Hilary explains: ‘It takes a long time to find a good carer, a longer time to train her. She needs to be able to work around the clock. Saane works 38 hours over three days, plus 3 sleepovers. She’s been with me five years…’ Unspoken is the bond, the intimacy and the trust between the two women. I feel it flow as I sit between them, like a warming current of regard. Hilary continues: ‘We have a hearing at the Administrative Appeals Tribunal on August 28. That’s a favourable sign; we have a chance. On the other hand our lawyer has sacked O.G. because he can’t pay the legal fees. We’ve been advised we need one thousand physical letters of support to appeal for ministerial discretion to produce at the hearing.’

 

I WOULD NOT NORMALLY ASK A READER OF THIS BLOG TO FORWARD ANY POST OF MINE TO EVERYONE SHE KNOWS, BUT I DO SO IN THIS CASE. 

HILARY ADVISES WRITING A LETTER TO THE MINISTER THEN EMAILING IT TO HER SO SHE CAN PRINT AND PRESENT A LARGE BUNDLE AT THE HEARING. AND IF THE TRIBUNAL RULES AGAINST THEM, ALL LETTERS WILL BE FORWARDED TO THE MINISTER TO BOLSTER A MINISTERIAL REVIEW.

1. Address letter to:

The Hon Peter Dutton

Minister of Immigration
Parliament House

Canberra 2600

2. Copy letter to Hilary at quincetree@gmail.com

3. Draft letter (sample follows)

Dear Minister Dutton

IN SUPPORT OF OGOLOTSE NTWAAGAE AND ILAISAANE POPUA KALAVI
I, the undersigned, wish to express my alarm that this couple, named above, could be dismissed from Australia. I believe them to be excellent, honest, hardworking people.

I have heard about Ms Kalavi’s employment as a carer for a social worker who has quadriplegia. Ms Kalavi shares this job with one other person, so her work there is vital to the woman’s wellbeing and continuing to be a productive member of society. I have no doubt that if Ms Kalavi had to leave suddenly it would cause a damaging crisis in this woman’s life.

Ms Kalavi works as the woman’s carer for 38 hours a week plus sleepovers. She has been with her a long time, for 5 years. That level of training and familiarity would be extremely hard to replace, especially given how hard it is to find compatible staff for such a close relationship.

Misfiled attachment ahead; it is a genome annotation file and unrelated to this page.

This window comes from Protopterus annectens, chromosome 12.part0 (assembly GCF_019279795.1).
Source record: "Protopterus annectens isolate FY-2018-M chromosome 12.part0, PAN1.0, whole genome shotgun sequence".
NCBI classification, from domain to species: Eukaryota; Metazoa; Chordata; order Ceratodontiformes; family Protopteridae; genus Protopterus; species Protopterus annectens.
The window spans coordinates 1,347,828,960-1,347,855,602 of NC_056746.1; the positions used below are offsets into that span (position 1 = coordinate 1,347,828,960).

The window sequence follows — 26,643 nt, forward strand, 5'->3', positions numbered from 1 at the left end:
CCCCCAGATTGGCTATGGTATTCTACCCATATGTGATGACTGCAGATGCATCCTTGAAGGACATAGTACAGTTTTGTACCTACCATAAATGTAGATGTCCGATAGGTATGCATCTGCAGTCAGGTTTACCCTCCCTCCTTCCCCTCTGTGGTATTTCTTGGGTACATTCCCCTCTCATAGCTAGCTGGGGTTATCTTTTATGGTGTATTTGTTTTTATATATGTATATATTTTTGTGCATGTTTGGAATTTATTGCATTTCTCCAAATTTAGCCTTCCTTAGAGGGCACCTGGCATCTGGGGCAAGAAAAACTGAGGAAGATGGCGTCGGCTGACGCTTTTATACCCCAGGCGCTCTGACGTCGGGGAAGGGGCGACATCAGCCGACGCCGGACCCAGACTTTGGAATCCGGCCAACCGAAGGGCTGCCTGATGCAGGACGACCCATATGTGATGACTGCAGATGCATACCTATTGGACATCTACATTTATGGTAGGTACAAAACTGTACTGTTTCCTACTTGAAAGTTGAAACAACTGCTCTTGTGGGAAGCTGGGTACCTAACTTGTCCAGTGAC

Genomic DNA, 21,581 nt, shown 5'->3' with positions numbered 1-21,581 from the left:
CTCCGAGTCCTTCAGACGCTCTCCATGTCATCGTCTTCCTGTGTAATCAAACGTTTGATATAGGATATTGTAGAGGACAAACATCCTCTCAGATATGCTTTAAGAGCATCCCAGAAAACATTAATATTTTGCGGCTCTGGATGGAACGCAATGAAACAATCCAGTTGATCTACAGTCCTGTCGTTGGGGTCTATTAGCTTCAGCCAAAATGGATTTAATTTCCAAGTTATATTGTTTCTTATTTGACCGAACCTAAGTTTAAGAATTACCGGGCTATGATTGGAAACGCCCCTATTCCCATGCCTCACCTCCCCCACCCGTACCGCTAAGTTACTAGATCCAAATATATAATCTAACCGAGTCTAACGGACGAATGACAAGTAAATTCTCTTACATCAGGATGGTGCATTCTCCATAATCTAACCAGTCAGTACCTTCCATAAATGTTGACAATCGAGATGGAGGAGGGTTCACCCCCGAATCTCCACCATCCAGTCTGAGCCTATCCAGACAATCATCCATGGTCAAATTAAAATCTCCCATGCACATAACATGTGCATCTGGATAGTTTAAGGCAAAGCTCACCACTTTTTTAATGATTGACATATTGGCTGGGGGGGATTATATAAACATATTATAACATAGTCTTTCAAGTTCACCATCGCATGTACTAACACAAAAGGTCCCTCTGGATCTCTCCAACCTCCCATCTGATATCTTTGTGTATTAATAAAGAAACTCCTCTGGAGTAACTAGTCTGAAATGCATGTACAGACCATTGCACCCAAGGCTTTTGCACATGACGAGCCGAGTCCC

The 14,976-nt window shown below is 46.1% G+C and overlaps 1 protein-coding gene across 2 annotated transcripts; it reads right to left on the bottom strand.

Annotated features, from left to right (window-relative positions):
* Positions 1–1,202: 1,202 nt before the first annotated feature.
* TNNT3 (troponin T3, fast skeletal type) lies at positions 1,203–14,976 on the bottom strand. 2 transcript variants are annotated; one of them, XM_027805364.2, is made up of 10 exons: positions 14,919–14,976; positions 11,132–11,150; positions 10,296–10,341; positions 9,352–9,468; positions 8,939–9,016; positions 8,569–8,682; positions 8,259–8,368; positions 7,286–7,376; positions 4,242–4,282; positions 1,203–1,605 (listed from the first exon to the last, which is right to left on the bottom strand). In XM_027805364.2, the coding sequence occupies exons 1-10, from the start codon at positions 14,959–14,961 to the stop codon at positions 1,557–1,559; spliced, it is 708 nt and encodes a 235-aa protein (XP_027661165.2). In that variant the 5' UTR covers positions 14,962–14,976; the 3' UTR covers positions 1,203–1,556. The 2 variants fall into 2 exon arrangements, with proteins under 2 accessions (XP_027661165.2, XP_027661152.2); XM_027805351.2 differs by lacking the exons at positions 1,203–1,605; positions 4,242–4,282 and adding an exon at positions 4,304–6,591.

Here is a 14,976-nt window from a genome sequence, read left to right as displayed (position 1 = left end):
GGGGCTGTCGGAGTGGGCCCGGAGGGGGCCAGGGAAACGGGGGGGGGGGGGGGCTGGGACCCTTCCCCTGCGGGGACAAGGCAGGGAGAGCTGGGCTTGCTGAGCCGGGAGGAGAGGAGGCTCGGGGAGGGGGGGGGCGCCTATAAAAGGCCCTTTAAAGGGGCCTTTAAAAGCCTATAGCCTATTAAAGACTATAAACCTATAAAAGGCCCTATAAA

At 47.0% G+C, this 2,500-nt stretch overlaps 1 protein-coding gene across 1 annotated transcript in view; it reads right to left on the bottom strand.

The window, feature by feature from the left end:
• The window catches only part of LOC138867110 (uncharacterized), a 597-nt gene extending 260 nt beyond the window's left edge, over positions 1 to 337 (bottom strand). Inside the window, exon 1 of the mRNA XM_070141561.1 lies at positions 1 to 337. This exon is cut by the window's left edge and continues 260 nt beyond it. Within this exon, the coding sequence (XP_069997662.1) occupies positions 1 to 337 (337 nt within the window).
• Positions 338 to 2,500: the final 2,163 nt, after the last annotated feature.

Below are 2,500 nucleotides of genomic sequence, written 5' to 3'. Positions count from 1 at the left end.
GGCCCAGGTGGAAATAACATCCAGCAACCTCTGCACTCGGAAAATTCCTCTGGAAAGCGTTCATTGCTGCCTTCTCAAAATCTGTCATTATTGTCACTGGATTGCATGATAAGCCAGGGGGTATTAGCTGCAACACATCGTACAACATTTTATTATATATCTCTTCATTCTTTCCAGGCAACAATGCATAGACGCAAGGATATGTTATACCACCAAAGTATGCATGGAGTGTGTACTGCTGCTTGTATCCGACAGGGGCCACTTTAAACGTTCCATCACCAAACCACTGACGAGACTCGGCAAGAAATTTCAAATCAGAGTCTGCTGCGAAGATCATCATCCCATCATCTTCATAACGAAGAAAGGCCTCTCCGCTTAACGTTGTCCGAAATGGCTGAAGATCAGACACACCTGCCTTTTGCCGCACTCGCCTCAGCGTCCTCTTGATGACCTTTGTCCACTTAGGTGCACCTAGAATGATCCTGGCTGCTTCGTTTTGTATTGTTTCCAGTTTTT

I urge you to grant residency to this couple as soon as possible.

SIGNATURE​​​​

Name
Address

IDENTIFICATION:

(Passport No. – OR – Driver’s Licence No. – OR – Medicare No.) 

Email: minister@immi.gov.au
And/or

Email: peter.dutton.mp@aph.gov.au

 4. Hold your breath, say your prayers, hope that your ordinary goodness will pierce a minister’s heart.

And accept my heartfelt thanks,


Howard

 
 
  

  

 

10 thoughts on “Hilary’s Seventh Cervical Vertebra and our Minister for Immigration

  1. What do I think? I think we living here in this great south land after the gubbahment and crown of England stole this land in 1788 from the original ancient caretakers now known as aboriginals, are the last humans to have any say in determining which if any? other humans may, or may not arrive and settle here! ” Ask the aboriginals ” Put this comment to the current gubbahment and prime minister and listen to their evasive answer!

    Like

    • We are a generous people in a pinched and grump mood

      We are led by a pinched and miserable bunch, strangers to leadership, Who FoOLLOW public opinion
      Our opposition forces itself to act miserable and harsh so we won’t think they are pussies

      But generosity can emerge and assert itself
      We wait it’s day

      Hg

      Liked by 1 person

  2. Thank you so much Howard for putting our story together. OG and I really appreciate. Let’s hope for the best. God bless.

    Kindly regards.

    Saane

    Like

  3. Hello Howard n everybody else that has taken a moment of their life, to pay attention to the story of me and wife who r probably complete strangers to most reading this blog.

    Thank you to Howard, for pouring out his thoughts and sharing our life. Howard I could have never been able to tell my story as good as u did, ur words strike the heart, they certainly stired me and gave me a fresh boost of energy and hope. You have given me a reason to keep pushing, thank u.

    I wish to introduce myself, my name’s at the top of the blog I’m Ogolotse but everyone calls me Og. I’ve lived in Australia 8 years now. It’s my home away home.